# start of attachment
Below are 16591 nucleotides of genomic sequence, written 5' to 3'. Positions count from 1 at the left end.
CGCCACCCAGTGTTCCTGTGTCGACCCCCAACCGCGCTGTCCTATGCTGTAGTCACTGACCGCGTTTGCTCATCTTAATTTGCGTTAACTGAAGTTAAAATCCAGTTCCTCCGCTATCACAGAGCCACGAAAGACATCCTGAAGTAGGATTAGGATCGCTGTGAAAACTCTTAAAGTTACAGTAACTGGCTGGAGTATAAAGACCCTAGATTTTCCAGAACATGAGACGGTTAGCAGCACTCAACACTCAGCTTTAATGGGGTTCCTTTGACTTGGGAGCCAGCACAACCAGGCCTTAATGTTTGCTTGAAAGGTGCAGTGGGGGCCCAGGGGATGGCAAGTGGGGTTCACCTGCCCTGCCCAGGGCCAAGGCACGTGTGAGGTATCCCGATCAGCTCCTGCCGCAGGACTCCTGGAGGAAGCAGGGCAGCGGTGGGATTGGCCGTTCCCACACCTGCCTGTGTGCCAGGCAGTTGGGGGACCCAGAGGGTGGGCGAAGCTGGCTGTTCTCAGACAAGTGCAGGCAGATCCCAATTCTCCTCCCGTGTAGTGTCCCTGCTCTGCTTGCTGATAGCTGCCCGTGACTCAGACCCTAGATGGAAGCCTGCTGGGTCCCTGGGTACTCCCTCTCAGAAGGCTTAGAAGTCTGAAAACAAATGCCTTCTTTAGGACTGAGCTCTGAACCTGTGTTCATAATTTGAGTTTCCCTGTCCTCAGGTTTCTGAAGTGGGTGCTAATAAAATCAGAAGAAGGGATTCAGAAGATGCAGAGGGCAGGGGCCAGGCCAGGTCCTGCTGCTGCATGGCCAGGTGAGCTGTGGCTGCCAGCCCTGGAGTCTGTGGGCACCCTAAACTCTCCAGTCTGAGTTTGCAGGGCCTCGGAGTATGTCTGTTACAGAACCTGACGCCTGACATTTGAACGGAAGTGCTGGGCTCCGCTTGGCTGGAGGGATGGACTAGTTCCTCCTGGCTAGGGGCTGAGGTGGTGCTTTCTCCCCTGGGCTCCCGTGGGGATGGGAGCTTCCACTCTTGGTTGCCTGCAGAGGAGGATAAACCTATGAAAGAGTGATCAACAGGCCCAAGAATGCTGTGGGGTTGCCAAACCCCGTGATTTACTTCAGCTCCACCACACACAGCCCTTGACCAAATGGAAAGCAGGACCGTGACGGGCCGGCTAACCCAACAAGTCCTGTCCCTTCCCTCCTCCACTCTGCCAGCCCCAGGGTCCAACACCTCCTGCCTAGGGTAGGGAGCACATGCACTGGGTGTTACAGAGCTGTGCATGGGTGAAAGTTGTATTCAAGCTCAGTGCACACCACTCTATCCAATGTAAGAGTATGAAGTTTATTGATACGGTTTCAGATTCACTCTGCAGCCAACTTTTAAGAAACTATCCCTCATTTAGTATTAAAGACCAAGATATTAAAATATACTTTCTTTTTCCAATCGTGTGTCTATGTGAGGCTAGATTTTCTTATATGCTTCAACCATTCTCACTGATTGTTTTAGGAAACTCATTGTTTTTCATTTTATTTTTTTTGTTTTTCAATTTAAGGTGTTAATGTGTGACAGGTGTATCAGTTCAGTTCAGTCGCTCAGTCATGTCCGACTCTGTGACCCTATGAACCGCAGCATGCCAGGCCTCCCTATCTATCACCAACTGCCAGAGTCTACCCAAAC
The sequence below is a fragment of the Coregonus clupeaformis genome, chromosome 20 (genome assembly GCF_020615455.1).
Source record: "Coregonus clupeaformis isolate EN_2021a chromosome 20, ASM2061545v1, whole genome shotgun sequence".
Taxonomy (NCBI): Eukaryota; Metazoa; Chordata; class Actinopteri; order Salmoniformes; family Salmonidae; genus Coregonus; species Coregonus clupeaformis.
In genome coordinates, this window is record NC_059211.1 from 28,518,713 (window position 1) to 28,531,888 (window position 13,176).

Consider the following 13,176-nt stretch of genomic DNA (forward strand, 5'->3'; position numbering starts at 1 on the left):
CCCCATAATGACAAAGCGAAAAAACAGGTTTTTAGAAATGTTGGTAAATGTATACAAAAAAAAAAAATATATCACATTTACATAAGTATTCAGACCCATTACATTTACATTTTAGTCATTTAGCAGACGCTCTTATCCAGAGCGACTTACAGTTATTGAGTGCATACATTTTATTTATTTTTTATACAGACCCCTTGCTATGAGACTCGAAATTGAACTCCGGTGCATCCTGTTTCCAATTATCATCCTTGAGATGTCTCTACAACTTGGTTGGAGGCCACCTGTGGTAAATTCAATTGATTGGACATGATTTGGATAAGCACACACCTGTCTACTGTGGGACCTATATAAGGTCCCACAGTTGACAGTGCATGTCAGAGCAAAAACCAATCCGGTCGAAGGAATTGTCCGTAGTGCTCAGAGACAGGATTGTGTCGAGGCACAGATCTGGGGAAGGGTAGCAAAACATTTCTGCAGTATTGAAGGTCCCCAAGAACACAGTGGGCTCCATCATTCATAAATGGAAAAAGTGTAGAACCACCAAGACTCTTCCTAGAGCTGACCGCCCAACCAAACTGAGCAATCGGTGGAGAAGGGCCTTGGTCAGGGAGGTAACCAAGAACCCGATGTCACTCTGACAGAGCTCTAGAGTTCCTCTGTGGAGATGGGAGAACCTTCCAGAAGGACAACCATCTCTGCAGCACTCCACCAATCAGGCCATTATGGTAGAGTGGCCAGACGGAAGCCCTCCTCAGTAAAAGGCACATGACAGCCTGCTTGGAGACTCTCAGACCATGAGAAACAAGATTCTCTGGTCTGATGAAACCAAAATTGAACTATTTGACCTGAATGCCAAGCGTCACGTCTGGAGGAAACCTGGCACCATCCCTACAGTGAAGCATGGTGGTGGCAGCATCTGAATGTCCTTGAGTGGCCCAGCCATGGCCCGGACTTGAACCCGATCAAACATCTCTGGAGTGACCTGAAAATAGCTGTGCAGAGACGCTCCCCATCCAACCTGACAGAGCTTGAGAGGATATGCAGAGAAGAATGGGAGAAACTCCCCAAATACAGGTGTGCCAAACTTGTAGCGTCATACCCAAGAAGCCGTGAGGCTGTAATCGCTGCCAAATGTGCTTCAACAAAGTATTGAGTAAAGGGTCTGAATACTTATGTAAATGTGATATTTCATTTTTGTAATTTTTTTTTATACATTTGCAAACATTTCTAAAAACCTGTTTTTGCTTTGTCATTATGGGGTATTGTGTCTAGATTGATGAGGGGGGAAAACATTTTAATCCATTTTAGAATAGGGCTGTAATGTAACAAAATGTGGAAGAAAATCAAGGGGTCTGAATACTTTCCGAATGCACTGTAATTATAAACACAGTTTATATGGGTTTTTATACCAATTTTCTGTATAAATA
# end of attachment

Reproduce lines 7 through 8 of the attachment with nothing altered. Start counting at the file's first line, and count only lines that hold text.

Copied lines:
Consider the following 13,176-nt stretch of genomic DNA (forward strand, 5'->3'; position numbering starts at 1 on the left):
CCCCATAATGACAAAGCGAAAAAACAGGTTTTTAGAAATGTTGGTAAATGTATACAAAAAAAAAAAATATATCACATTTACATAAGTATTCAGACCCATTACATTTACATTTTAGTCATTTAGCAGACGCTCTTATCCAGAGCGACTTACAGTTATTGAGTGCATACATTTTATTTATTTTTTATACAGACCCCTTGCTATGAGACTCGAAATTGAACTCCGGTGCATCCTGTTTCCAATTATCATCCTTGAGATGTCTCTACAACTTGGTTGGAGGCCACCTGTGGTAAATTCAATTGATTGGACATGATTTGGATAAGCACACACCTGTCTACTGTGGGACCTATATAAGGTCCCACAGTTGACAGTGCATGTCAGAGCAAAAACCAATCCGGTCGAAGGAATTGTCCGTAGTGCTCAGAGACAGGATTGTGTCGAGGCACAGATCTGGGGAAGGGTAGCAAAACATTTCTGCAGTATTGAAGGTCCCCAAGAACACAGTGGGCTCCATCATTCATAAATGGAAAAAGTGTAGAACCACCAAGACTCTTCCTAGAGCTGACCGCCCAACCAAACTGAGCAATCGGTGGAGAAGGGCCTTGGTCAGGGAGGTAACCAAGAACCCGATGTCACTCTGACAGAGCTCTAGAGTTCCTCTGTGGAGATGGGAGAACCTTCCAGAAGGACAACCATCTCTGCAGCACTCCACCAATCAGGCCATTATGGTAGAGTGGCCAGACGGAAGCCCTCCTCAGTAAAAGGCACATGACAGCCTGCTTGGAGACTCTCAGACCATGAGAAACAAGATTCTCTGGTCTGATGAAACCAAAATTGAACTATTTGACCTGAATGCCAAGCGTCACGTCTGGAGGAAACCTGGCACCATCCCTACAGTGAAGCATGGTGGTGGCAGCATCTGAATGTCCTTGAGTGGCCCAGCCATGGCCCGGACTTGAACCCGATCAAACATCTCTGGAGTGACCTGAAAATAGCTGTGCAGAGACGCTCCCCATCCAACCTGACAGAGCTTGAGAGGATATGCAGAGAAGAATGGGAGAAACTCCCCAAATACAGGTGTGCCAAACTTGTAGCGTCATACCCAAGAAGCCGTGAGGCTGTAATCGCTGCCAAATGTGCTTCAACAAAGTATTGAGTAAAGGGTCTGAATACTTATGTAAATGTGATATTTCATTTTTGTAATTTTTTTTTATACATTTGCAAACATTTCTAAAAACCTGTTTTTGCTTTGTCATTATGGGGTATTGTGTCTAGATTGATGAGGGGGGAAAACATTTTAATCCATTTTAGAATAGGGCTGTAATGTAACAAAATGTGGAAGAAAATCAAGGGGTCTGAATACTTTCCGAATGCACTGTAATTATAAACACAGTTTATATGGGTTTTTATACCAATTTTCTGTATAAATA